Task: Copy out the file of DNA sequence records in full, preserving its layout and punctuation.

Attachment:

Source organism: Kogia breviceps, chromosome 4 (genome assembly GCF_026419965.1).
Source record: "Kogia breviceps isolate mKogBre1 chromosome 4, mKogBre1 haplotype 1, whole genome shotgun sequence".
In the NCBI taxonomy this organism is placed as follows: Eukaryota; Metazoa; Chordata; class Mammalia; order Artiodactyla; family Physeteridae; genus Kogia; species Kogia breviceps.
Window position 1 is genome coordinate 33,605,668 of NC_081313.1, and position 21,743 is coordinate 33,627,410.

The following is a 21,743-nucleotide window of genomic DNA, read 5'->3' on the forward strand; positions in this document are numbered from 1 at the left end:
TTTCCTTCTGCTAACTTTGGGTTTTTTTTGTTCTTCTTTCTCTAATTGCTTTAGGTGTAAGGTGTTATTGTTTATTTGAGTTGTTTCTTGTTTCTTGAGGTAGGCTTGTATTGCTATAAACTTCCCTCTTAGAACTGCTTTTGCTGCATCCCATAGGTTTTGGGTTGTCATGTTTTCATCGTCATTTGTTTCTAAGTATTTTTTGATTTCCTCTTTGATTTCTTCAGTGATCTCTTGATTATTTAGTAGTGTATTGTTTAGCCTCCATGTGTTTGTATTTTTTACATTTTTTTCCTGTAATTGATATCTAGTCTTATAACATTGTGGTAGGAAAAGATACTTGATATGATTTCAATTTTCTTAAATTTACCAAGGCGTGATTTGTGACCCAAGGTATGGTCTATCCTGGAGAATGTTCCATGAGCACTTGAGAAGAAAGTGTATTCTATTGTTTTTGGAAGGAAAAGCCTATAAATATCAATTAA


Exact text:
Source organism: Kogia breviceps, chromosome 4 (genome assembly GCF_026419965.1).
Source record: "Kogia breviceps isolate mKogBre1 chromosome 4, mKogBre1 haplotype 1, whole genome shotgun sequence".
In the NCBI taxonomy this organism is placed as follows: Eukaryota; Metazoa; Chordata; class Mammalia; order Artiodactyla; family Physeteridae; genus Kogia; species Kogia breviceps.
Window position 1 is genome coordinate 33,605,668 of NC_081313.1, and position 21,743 is coordinate 33,627,410.

The following is a 21,743-nucleotide window of genomic DNA, read 5'->3' on the forward strand; positions in this document are numbered from 1 at the left end:
TTTCCTTCTGCTAACTTTGGGTTTTTTTTGTTCTTCTTTCTCTAATTGCTTTAGGTGTAAGGTGTTATTGTTTATTTGAGTTGTTTCTTGTTTCTTGAGGTAGGCTTGTATTGCTATAAACTTCCCTCTTAGAACTGCTTTTGCTGCATCCCATAGGTTTTGGGTTGTCATGTTTTCATCGTCATTTGTTTCTAAGTATTTTTTGATTTCCTCTTTGATTTCTTCAGTGATCTCTTGATTATTTAGTAGTGTATTGTTTAGCCTCCATGTGTTTGTATTTTTTACATTTTTTTCCTGTAATTGATATCTAGTCTTATAACATTGTGGTAGGAAAAGATACTTGATATGATTTCAATTTTCTTAAATTTACCAAGGCGTGATTTGTGACCCAAGGTATGGTCTATCCTGGAGAATGTTCCATGAGCACTTGAGAAGAAAGTGTATTCTATTGTTTTTGGAAGGAAAAGCCTATAAATATCAATTAA